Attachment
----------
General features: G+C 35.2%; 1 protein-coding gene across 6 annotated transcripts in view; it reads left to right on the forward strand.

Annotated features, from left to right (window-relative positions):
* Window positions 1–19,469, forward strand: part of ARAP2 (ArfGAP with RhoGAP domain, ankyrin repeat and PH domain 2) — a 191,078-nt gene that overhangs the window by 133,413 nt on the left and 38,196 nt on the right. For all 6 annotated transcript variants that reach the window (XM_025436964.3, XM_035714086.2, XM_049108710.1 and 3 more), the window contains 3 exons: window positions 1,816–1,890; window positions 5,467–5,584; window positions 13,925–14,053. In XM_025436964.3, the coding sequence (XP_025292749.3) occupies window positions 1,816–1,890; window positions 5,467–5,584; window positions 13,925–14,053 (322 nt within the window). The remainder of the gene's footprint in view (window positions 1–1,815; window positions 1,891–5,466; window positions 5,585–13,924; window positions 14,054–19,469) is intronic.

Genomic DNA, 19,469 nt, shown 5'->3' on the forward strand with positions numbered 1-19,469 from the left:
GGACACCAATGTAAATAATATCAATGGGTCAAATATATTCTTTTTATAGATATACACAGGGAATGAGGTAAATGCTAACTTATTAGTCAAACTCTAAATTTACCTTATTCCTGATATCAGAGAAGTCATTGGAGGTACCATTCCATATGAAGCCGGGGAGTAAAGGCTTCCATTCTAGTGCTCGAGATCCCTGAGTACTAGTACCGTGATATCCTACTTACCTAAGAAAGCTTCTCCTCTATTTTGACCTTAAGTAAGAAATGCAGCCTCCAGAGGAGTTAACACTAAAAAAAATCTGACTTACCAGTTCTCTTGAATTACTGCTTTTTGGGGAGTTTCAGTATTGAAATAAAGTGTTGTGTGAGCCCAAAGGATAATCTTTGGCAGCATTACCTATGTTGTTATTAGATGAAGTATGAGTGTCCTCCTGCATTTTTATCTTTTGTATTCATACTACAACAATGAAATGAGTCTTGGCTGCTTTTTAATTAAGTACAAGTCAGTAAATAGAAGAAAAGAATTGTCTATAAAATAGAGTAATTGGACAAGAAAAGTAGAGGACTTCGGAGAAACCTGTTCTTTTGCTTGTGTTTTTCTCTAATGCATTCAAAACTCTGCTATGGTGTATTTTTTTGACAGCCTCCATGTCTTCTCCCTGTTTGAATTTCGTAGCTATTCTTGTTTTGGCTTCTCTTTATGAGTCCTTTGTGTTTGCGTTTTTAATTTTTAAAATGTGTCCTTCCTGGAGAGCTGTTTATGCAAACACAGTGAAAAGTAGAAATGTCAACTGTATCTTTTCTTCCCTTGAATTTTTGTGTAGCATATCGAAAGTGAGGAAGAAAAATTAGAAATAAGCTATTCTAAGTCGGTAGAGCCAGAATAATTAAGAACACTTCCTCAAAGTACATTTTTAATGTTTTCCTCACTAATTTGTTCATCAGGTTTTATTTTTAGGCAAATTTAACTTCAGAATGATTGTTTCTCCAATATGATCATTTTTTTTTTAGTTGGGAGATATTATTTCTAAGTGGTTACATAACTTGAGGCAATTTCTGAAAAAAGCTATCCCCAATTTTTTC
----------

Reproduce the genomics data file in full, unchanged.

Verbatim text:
General features: G+C 35.2%; 1 protein-coding gene across 6 annotated transcripts in view; it reads left to right on the forward strand.

Annotated features, from left to right (window-relative positions):
* Window positions 1–19,469, forward strand: part of ARAP2 (ArfGAP with RhoGAP domain, ankyrin repeat and PH domain 2) — a 191,078-nt gene that overhangs the window by 133,413 nt on the left and 38,196 nt on the right. For all 6 annotated transcript variants that reach the window (XM_025436964.3, XM_035714086.2, XM_049108710.1 and 3 more), the window contains 3 exons: window positions 1,816–1,890; window positions 5,467–5,584; window positions 13,925–14,053. In XM_025436964.3, the coding sequence (XP_025292749.3) occupies window positions 1,816–1,890; window positions 5,467–5,584; window positions 13,925–14,053 (322 nt within the window). The remainder of the gene's footprint in view (window positions 1–1,815; window positions 1,891–5,466; window positions 5,585–13,924; window positions 14,054–19,469) is intronic.

Genomic DNA, 19,469 nt, shown 5'->3' on the forward strand with positions numbered 1-19,469 from the left:
GGACACCAATGTAAATAATATCAATGGGTCAAATATATTCTTTTTATAGATATACACAGGGAATGAGGTAAATGCTAACTTATTAGTCAAACTCTAAATTTACCTTATTCCTGATATCAGAGAAGTCATTGGAGGTACCATTCCATATGAAGCCGGGGAGTAAAGGCTTCCATTCTAGTGCTCGAGATCCCTGAGTACTAGTACCGTGATATCCTACTTACCTAAGAAAGCTTCTCCTCTATTTTGACCTTAAGTAAGAAATGCAGCCTCCAGAGGAGTTAACACTAAAAAAAATCTGACTTACCAGTTCTCTTGAATTACTGCTTTTTGGGGAGTTTCAGTATTGAAATAAAGTGTTGTGTGAGCCCAAAGGATAATCTTTGGCAGCATTACCTATGTTGTTATTAGATGAAGTATGAGTGTCCTCCTGCATTTTTATCTTTTGTATTCATACTACAACAATGAAATGAGTCTTGGCTGCTTTTTAATTAAGTACAAGTCAGTAAATAGAAGAAAAGAATTGTCTATAAAATAGAGTAATTGGACAAGAAAAGTAGAGGACTTCGGAGAAACCTGTTCTTTTGCTTGTGTTTTTCTCTAATGCATTCAAAACTCTGCTATGGTGTATTTTTTTGACAGCCTCCATGTCTTCTCCCTGTTTGAATTTCGTAGCTATTCTTGTTTTGGCTTCTCTTTATGAGTCCTTTGTGTTTGCGTTTTTAATTTTTAAAATGTGTCCTTCCTGGAGAGCTGTTTATGCAAACACAGTGAAAAGTAGAAATGTCAACTGTATCTTTTCTTCCCTTGAATTTTTGTGTAGCATATCGAAAGTGAGGAAGAAAAATTAGAAATAAGCTATTCTAAGTCGGTAGAGCCAGAATAATTAAGAACACTTCCTCAAAGTACATTTTTAATGTTTTCCTCACTAATTTGTTCATCAGGTTTTATTTTTAGGCAAATTTAACTTCAGAATGATTGTTTCTCCAATATGATCATTTTTTTTTTAGTTGGGAGATATTATTTCTAAGTGGTTACATAACTTGAGGCAATTTCTGAAAAAAGCTATCCCCAATTTTTTC